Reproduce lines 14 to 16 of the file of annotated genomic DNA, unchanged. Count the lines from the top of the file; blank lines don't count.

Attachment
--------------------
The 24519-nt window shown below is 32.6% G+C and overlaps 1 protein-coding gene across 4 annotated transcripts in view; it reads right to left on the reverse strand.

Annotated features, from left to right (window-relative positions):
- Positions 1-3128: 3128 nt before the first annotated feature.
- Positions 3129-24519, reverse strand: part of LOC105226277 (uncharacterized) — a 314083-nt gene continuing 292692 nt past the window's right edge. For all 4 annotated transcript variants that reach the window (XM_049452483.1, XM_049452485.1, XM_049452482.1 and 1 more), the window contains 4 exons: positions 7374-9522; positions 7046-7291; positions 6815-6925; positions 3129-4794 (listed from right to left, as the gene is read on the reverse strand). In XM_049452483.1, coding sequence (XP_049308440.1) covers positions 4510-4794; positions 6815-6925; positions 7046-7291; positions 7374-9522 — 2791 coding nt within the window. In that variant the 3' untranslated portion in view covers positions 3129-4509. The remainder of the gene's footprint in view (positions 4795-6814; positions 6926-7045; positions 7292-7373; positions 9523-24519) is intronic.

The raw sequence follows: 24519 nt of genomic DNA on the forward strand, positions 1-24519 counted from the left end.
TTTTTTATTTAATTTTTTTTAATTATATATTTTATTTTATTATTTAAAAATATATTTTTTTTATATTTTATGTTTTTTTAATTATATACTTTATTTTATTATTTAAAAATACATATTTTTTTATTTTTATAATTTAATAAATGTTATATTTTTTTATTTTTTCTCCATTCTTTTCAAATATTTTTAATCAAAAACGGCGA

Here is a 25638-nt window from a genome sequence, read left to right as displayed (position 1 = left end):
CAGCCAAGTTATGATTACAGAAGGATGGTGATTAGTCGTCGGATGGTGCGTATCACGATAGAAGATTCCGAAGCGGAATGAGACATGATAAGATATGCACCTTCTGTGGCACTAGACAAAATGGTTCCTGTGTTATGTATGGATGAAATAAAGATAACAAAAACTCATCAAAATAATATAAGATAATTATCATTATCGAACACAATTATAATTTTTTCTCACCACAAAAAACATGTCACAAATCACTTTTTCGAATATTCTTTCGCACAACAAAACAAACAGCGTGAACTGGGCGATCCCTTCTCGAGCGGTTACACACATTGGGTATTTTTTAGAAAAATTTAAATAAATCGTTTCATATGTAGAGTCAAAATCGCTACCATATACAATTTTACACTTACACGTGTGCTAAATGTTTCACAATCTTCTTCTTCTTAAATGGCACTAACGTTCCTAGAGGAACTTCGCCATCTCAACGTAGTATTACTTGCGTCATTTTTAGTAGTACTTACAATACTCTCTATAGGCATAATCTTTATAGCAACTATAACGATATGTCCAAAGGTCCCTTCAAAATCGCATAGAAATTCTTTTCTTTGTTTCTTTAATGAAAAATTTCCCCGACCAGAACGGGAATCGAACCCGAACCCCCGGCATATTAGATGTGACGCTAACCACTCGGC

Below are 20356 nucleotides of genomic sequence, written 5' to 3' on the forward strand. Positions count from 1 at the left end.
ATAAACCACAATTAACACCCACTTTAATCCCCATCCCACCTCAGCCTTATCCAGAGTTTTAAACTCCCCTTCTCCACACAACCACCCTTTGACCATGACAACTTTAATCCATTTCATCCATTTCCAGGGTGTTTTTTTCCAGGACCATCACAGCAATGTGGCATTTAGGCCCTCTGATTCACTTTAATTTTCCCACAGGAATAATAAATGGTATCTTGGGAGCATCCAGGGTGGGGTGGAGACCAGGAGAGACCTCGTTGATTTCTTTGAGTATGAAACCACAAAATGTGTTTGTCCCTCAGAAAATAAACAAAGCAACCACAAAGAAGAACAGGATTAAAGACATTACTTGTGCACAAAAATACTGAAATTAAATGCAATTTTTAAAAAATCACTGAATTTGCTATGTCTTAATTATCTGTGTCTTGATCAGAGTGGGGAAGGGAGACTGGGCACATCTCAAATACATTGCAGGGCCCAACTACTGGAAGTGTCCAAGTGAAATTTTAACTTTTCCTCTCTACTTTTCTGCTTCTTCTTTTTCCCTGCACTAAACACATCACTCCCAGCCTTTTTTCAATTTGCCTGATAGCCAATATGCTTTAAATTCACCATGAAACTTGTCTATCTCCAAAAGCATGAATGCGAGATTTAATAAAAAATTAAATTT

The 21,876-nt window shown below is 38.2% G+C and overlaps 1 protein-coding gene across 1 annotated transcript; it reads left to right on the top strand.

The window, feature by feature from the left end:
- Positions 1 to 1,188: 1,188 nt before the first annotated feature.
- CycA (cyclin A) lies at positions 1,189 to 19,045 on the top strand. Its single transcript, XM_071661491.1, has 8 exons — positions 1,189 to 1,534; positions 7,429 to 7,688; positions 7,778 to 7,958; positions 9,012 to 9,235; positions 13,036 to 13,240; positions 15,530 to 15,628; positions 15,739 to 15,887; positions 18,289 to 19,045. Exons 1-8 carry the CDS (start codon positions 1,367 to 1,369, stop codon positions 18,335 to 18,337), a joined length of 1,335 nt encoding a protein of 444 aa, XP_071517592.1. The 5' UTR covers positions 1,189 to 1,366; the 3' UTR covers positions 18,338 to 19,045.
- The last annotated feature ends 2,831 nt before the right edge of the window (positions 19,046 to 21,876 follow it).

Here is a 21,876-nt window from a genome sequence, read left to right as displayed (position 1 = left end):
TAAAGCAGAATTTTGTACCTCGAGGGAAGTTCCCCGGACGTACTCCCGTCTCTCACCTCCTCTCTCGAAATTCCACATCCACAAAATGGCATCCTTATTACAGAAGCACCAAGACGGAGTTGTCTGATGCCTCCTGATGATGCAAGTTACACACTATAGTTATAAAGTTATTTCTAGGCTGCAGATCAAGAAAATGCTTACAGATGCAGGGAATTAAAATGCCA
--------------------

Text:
- CycA (cyclin A) lies at positions 1,189 to 19,045 on the top strand. Its single transcript, XM_071661491.1, has 8 exons — positions 1,189 to 1,534; positions 7,429 to 7,688; positions 7,778 to 7,958; positions 9,012 to 9,235; positions 13,036 to 13,240; positions 15,530 to 15,628; positions 15,739 to 15,887; positions 18,289 to 19,045. Exons 1-8 carry the CDS (start codon positions 1,367 to 1,369, stop codon positions 18,335 to 18,337), a joined length of 1,335 nt encoding a protein of 444 aa, XP_071517592.1. The 5' UTR covers positions 1,189 to 1,366; the 3' UTR covers positions 18,338 to 19,045.
- The last annotated feature ends 2,831 nt before the right edge of the window (positions 19,046 to 21,876 follow it).

Here is a 21,876-nt window from a genome sequence, read left to right as displayed (position 1 = left end):